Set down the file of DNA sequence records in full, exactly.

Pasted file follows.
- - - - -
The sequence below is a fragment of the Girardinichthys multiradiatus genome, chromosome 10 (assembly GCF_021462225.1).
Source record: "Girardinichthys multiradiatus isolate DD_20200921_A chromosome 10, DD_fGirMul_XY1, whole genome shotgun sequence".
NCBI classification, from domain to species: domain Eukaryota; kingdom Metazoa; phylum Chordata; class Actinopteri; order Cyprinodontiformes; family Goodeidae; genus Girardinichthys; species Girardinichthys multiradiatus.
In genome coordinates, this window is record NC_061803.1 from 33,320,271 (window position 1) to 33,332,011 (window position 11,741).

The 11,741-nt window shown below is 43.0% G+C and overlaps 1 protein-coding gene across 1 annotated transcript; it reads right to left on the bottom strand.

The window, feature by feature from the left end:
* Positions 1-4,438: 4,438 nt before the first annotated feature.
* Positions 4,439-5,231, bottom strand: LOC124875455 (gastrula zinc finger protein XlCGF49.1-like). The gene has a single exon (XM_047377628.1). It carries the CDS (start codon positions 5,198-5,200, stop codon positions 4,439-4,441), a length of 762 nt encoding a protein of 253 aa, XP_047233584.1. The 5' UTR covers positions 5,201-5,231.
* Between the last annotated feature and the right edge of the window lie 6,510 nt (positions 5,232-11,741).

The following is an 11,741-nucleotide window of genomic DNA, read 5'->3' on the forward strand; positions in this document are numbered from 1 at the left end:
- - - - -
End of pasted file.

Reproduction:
The sequence below is a fragment of the Girardinichthys multiradiatus genome, chromosome 10 (assembly GCF_021462225.1).
Source record: "Girardinichthys multiradiatus isolate DD_20200921_A chromosome 10, DD_fGirMul_XY1, whole genome shotgun sequence".
NCBI classification, from domain to species: domain Eukaryota; kingdom Metazoa; phylum Chordata; class Actinopteri; order Cyprinodontiformes; family Goodeidae; genus Girardinichthys; species Girardinichthys multiradiatus.
In genome coordinates, this window is record NC_061803.1 from 33,320,271 (window position 1) to 33,332,011 (window position 11,741).

The 11,741-nt window shown below is 43.0% G+C and overlaps 1 protein-coding gene across 1 annotated transcript; it reads right to left on the bottom strand.

The window, feature by feature from the left end:
* Positions 1-4,438: 4,438 nt before the first annotated feature.
* Positions 4,439-5,231, bottom strand: LOC124875455 (gastrula zinc finger protein XlCGF49.1-like). The gene has a single exon (XM_047377628.1). It carries the CDS (start codon positions 5,198-5,200, stop codon positions 4,439-4,441), a length of 762 nt encoding a protein of 253 aa, XP_047233584.1. The 5' UTR covers positions 5,201-5,231.
* Between the last annotated feature and the right edge of the window lie 6,510 nt (positions 5,232-11,741).

The following is an 11,741-nucleotide window of genomic DNA, read 5'->3' on the forward strand; positions in this document are numbered from 1 at the left end: